Trash on campus alarms staff and students

A pile of trash accumulates on a campus table over the course of a school day.

Skylar Weiss

A pile of trash accumulates on a campus table over the course of a school day.

Skylar Weiss, Staff Writer

As students get back into the groove of the new school year, some struggle to retain old habits.

According to some staff members, one habit that the student body can improve on as a whole is remembering to clean up their trash.

Since the beginning of the school year, staff members have noticed a large amount of trash on campus, especially after lunch.

Because a portion of Carlmont’s campus is under construction, other areas have been more densely populated during lunchtime, causing larger buildups of trash in those areas.

“There are pockets of trash in familiar locations on campus. I don’t necessarily believe that it is more than in the years past, but what has made it more noticeable is that construction has pushed a majority of kids into the Quad at lunch. Thus, there are more kids eating in that area,” said vice principal Gregg Patner.

Large amounts of food litter can also lead to an unsanitary or unsafe environment.

“It’s kind of a safety hazard because people I know and myself especially have slipped on trash that people have left behind. Plus people are allergic to bees so eating lunch outside is sometimes tricky,” said junior Kalea Pasion.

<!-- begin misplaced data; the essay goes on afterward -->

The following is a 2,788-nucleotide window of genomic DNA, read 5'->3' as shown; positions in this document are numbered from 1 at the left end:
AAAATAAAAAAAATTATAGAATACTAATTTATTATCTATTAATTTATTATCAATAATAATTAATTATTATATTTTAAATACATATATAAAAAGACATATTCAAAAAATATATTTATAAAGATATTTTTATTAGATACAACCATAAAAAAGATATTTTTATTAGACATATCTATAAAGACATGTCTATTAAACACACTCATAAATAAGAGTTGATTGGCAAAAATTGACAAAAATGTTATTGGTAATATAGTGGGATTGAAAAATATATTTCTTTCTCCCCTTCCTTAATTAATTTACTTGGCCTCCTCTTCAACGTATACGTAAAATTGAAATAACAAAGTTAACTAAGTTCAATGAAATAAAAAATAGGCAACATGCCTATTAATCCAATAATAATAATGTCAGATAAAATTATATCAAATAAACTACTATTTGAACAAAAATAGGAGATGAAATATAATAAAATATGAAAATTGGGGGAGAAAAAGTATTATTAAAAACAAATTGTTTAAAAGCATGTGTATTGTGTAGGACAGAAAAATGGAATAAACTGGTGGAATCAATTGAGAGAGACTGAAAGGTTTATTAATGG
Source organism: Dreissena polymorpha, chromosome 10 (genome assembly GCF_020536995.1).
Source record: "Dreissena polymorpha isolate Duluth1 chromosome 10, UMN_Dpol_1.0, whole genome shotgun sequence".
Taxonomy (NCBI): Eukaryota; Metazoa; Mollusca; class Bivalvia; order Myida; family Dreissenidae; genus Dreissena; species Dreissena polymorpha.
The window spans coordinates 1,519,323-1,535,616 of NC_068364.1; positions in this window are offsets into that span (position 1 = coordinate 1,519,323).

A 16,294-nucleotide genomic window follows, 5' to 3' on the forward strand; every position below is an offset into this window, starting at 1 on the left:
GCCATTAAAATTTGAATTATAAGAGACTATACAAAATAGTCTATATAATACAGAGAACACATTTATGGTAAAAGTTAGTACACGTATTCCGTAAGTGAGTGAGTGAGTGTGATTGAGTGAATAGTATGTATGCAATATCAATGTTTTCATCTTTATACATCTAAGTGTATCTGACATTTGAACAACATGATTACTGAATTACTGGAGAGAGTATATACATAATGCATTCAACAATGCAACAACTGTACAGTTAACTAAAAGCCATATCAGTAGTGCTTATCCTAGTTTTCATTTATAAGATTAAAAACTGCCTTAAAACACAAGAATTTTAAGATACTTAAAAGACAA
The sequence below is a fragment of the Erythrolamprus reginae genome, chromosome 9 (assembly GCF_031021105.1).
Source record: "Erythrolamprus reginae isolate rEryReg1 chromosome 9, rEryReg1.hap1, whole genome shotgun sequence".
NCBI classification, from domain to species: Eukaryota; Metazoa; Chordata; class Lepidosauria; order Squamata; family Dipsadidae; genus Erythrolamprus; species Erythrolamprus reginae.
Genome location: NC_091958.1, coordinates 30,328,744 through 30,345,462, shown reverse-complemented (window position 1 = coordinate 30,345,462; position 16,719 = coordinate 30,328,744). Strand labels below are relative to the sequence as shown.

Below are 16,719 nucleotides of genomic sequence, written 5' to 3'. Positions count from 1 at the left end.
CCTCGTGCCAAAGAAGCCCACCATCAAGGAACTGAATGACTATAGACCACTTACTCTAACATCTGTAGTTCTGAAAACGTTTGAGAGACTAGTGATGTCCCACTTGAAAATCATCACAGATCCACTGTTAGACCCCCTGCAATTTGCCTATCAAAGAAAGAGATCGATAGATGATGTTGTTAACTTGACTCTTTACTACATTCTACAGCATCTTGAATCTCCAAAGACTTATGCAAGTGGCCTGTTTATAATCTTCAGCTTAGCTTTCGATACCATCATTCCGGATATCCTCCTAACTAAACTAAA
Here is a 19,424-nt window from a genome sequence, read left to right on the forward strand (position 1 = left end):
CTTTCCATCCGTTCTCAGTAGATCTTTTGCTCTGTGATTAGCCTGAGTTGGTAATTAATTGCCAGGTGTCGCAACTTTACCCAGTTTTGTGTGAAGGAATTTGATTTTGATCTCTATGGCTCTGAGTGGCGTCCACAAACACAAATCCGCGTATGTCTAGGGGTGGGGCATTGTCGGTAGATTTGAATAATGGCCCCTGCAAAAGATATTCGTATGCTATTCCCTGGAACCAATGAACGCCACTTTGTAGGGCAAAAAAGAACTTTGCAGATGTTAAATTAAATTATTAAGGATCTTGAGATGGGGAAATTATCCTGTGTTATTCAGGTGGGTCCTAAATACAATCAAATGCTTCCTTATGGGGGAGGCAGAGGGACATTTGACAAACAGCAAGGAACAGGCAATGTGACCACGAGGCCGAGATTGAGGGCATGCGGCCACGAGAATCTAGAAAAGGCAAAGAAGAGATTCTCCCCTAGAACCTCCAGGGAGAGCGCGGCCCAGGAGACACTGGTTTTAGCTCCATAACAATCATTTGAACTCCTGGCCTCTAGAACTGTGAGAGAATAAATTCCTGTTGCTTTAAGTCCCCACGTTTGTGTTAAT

Seagulls are also attracted to the trash and take away from the cleanliness of Carlmont’s campus.

“I was pooped on my freshman year. You can’t sit in certain spots because it’s everywhere,” said junior Cassidy O’Connell.


Many students are concerned about the extra work that the trash is creating for the custodial staff.

“The student body really makes a lot of work for the custodial staff, and they already have a lot to do in caring for our campus,” said Pasion.

Much of the Carlmont staff believe that although students don’t realize it, they contradict Carlmont’s well-known sense of spirit when they leave trash on campus.

Patner said, “If you dress up in Scots blue and cheer at the top of your lungs for your school, then turn around and throw your trash down for someone else to clean up, do you really have pride in your school?”